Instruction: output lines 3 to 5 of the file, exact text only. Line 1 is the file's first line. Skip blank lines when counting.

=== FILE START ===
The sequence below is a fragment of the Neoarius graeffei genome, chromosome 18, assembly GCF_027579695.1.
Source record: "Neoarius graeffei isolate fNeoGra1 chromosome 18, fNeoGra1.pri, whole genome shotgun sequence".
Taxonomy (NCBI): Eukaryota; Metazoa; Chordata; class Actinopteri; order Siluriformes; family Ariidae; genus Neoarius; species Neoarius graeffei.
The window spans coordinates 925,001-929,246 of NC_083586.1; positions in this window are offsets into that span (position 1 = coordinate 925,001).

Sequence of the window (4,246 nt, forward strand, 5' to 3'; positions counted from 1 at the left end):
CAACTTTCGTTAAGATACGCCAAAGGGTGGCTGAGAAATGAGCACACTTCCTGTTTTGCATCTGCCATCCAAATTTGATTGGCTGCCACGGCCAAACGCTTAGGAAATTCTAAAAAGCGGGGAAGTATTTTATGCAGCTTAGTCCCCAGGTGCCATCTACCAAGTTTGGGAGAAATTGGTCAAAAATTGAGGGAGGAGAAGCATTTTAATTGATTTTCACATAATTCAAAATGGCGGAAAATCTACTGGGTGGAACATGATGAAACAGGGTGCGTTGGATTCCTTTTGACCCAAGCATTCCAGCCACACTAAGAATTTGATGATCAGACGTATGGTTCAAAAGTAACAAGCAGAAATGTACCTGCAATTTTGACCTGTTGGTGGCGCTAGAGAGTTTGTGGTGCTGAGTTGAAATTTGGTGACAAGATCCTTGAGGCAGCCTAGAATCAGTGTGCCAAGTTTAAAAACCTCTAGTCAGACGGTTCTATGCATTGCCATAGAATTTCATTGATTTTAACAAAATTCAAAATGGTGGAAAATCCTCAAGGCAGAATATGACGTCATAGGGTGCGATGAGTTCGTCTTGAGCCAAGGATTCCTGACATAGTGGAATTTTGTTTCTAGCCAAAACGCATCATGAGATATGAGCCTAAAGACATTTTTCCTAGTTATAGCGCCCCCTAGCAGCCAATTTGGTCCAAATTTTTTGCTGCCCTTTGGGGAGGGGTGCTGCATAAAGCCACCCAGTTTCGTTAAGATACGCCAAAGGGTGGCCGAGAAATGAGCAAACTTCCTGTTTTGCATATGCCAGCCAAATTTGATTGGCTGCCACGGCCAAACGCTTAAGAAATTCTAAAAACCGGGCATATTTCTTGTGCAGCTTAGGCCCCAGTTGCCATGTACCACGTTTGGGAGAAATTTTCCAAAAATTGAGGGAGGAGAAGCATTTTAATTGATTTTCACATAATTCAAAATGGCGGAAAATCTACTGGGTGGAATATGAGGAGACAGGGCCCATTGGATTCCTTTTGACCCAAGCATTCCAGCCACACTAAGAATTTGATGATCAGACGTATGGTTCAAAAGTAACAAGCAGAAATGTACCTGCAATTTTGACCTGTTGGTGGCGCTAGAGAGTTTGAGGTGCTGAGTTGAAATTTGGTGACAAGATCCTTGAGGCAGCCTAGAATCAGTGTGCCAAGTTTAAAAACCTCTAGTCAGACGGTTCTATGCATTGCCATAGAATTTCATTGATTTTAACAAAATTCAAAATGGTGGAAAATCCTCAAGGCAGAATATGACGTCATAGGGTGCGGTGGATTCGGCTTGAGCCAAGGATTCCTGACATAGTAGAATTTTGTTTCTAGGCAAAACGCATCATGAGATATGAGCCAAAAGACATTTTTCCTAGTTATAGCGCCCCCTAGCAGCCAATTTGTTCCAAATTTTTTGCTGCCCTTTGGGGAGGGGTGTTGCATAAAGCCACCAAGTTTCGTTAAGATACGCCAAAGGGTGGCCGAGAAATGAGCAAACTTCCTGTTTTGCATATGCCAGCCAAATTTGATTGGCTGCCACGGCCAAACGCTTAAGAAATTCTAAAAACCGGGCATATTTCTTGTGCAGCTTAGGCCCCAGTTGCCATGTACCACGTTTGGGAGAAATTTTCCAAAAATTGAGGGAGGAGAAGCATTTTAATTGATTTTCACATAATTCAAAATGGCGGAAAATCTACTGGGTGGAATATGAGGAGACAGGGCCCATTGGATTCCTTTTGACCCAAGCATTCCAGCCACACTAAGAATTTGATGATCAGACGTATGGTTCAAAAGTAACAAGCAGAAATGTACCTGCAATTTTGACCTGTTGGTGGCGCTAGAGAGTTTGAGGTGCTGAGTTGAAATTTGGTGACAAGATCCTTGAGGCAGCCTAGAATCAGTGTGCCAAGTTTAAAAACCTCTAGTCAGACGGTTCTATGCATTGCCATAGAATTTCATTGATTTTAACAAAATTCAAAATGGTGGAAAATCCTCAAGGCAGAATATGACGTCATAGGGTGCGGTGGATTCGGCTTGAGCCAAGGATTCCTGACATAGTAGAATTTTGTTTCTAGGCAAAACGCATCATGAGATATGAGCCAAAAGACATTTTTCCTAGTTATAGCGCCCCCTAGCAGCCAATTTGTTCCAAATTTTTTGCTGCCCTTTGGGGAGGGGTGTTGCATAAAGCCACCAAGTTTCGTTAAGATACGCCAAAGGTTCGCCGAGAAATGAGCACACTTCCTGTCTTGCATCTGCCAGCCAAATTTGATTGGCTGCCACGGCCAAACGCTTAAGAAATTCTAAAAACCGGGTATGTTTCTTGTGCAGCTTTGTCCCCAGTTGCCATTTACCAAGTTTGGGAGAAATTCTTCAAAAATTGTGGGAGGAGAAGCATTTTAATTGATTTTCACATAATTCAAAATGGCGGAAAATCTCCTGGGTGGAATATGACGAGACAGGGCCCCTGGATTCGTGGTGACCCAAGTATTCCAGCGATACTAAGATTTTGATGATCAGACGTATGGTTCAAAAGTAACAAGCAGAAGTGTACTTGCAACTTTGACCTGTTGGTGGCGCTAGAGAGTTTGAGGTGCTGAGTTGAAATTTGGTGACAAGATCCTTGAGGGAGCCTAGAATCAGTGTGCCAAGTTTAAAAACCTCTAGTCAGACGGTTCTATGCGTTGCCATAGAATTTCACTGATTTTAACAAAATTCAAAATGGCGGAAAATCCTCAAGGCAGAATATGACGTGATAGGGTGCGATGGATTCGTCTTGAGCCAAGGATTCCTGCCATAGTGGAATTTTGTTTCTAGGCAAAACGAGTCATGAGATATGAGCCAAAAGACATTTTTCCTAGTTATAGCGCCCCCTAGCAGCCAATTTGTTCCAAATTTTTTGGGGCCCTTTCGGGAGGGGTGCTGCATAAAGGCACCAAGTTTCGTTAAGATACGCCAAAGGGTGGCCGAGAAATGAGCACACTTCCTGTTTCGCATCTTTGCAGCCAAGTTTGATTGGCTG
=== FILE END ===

Taxonomy (NCBI): Eukaryota; Metazoa; Chordata; class Actinopteri; order Siluriformes; family Ariidae; genus Neoarius; species Neoarius graeffei.
The window spans coordinates 925,001-929,246 of NC_083586.1; positions in this window are offsets into that span (position 1 = coordinate 925,001).

Sequence of the window (4,246 nt, forward strand, 5' to 3'; positions counted from 1 at the left end):